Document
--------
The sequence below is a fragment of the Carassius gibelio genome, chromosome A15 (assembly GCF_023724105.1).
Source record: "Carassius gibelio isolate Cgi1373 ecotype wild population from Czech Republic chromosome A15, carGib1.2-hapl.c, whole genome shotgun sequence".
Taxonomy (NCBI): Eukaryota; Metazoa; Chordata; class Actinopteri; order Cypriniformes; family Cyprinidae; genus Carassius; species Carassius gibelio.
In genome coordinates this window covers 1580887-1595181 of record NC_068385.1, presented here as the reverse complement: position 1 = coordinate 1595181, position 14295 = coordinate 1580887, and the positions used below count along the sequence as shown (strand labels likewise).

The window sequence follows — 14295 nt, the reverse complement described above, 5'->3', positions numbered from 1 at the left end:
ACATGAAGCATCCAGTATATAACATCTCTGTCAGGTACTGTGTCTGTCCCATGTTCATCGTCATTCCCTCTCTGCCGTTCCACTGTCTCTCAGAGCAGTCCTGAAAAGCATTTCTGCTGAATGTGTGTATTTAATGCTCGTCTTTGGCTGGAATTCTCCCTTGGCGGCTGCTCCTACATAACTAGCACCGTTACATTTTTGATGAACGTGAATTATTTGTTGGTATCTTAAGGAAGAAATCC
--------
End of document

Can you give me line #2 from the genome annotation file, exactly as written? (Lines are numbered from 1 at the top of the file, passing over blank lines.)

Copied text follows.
Source record: "Carassius gibelio isolate Cgi1373 ecotype wild population from Czech Republic chromosome A15, carGib1.2-hapl.c, whole genome shotgun sequence".